happened. “Black Monday”. The stock market fell. All of the investors
we had gathered up said they could not/would not give us any money
because they had lost in the stock market. I think that really deflated
Andy-Were you surprised at all to see Xcel turn into a cult heavy metal band over the years?
very surprised. I guess it was in the mid-90’s that I realized it due
to receiving calls from Europe asking about the band and wanting to book
shows. It’s still amusing to me even today how many search results you
can get from Googling “Xcel Deliver This Dream.” Also, I had mixed
feelings when I heard that someone had bootlegged our album without our
permission, but without that coverage, the dream would never have stayed
alive this long.
Kevin: Aw man, most definitely! Like Peter, many years later I too started receiving phone calls even from different people here in the US. There was one in particular at some rock festival in Chicago. If I recall, this guy read about us online and somehow found me?! I thought it was someone playing a joke at first. Now,
I’m hearing from some people associated with the worldwide South By
Southwest music festival showcase in Austin, TX asking us to play, and
using that as an Xcel kickoff of sorts. This thing still breathes
life, and you just sit and scratch your head. I’ve been approached by entertainment lawyers as well who have heard about all this. It's just crazy.
without question, the people in Europe who love this type of music, as
well as record collectors and others, are the ones that have kept this
alive. This ‘cult’ status as you put it is thanks to them.
Barry: Yeah! I would have never guessed that! We knew our stuff was good, we just never knew so many other people thought so too.
Andy-Can you tell us how the deal with Arkeyn Steel Records came about?
Kevin Cox had discovered looking around on the Internet that the name
Xcel popped up on a few websites. One guy in particular, Chris
Papadakis, had some really nice things to say about the album at his
Forgotten Scroll website (link below), I mean, really nice, Kevin e-mailed the guy and told him, “Hey, I’m one of the members of
Xcel and just wanted to say ‘thanks’ for the nice review of our album.”
The guy freaked out! He e-mailed Kevin back and said he’d been trying
to find us and this
and that, and before you know it, he’s telling Kevin that he’s part of a
record label and would we be interested in re-releasing the “Deliver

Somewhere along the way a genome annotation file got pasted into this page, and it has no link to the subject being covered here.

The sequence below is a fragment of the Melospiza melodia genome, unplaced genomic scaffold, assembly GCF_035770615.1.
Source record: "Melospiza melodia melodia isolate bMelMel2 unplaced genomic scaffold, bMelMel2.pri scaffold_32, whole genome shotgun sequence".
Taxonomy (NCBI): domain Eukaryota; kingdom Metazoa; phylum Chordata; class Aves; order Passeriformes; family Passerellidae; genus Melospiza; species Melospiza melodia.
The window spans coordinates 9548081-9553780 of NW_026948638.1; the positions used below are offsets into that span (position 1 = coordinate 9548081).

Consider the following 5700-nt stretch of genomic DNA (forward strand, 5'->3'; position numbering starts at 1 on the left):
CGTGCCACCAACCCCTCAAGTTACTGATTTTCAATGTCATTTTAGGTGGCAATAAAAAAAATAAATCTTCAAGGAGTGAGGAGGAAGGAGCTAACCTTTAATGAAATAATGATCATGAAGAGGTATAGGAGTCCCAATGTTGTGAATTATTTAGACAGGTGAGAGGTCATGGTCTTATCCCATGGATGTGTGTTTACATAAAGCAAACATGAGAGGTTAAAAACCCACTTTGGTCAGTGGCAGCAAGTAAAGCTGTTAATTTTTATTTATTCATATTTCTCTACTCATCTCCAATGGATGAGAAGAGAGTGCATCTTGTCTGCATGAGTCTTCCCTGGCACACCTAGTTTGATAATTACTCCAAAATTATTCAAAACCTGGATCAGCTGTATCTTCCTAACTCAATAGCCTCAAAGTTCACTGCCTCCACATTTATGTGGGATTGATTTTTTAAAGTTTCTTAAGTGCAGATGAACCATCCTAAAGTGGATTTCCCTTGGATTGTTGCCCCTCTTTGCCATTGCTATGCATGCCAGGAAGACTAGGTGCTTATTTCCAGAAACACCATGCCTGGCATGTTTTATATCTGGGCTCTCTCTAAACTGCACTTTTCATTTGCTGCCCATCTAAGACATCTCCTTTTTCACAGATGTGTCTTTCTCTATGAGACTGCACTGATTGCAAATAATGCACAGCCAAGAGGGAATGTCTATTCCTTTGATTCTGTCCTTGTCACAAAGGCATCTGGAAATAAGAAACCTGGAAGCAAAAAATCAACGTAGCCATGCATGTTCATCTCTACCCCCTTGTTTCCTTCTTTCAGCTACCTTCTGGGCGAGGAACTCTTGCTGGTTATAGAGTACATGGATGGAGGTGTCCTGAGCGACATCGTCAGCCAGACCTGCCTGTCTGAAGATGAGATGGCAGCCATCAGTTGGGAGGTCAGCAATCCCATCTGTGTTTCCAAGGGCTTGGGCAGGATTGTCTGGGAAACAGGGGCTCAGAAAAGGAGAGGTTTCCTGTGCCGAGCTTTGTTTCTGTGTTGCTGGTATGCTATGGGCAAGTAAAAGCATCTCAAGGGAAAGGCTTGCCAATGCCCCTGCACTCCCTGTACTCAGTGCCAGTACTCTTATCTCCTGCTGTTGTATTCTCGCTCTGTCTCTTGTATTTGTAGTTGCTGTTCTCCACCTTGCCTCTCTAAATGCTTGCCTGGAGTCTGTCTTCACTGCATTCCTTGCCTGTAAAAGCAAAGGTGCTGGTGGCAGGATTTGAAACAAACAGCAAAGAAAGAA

This Dream” album through that label. Geez, are you kidding me?!? We
couldn’t believe it. We all said “yes” and we’re now a part of the
Arkeyn Steel family.
Andy-"Deliver This Dream" has held up surprisingly well. Who wrote the bulk of the material or was it a group effort?
of the songs for Deliver This Dream are written by Kevin Cox and Barry.
They would present their ideas to the band and the other members would
take them in their own direction.
Yeah, I think that our bringing in ideas and letting everyone run with
it and add their own interpretation is how we developed our own sound. However,
Peter and our sound guy, Andy Owen, were also starting to contribute
ideas to the mix and they were some really cool songs. Andy
had some great ideas and we were fortunate that he had the ability to
work with writing the lyrics that worked in the music structure.
Everyone did their part to each of the songs. We really let everyone
stretch out and didn’t limit anyone unless it simply didn’t work. We
worked and arranged for the song, not to highlight any particular
member. As for the writing, I wrote the lyrics and composed several of
the songs on the album and Kevin C. wrote the others. And, several had
some collaboration: Kevin Luke had written the lyrics for “I’ll Make It
Someway” and brought it to me to write the music. Other parts of songs
might have just needed a little tweaking or a segue into another area.
Since we never put restrictions on each other, I think that helped the
songs come out better than we even imagined.
Andy-Did you ever think when you were recording it that all these years
later you'd be getting such a royal treatment for a re-release?
Peter: No, not in a million years. Of
course, we had hoped that we would get signed at the time, but when
nothing really came of it at the original release; I pretty much dropped
Barry: No way. Chris and Kostas at Arkeyn Steel have been great to work with; “royal” is definitely the correct word to use.
Kevin Cox: Ha, not even remotely! I
don’t think we planned on it turning out the way it did originally,
much less reading about us 26 years later and gaining fans in other
I completely agree with the guys on this one. Kostas and Chris at Arkeyn Steel have been great. They do quality work and release professional grade results. It’s funny, we’ve seen more promotion for Xcel in the past year than all 26 plus years combined and I am humbled by it. They have definitely given us the royal treatment and appear to really appreciate our music. For that I am grateful!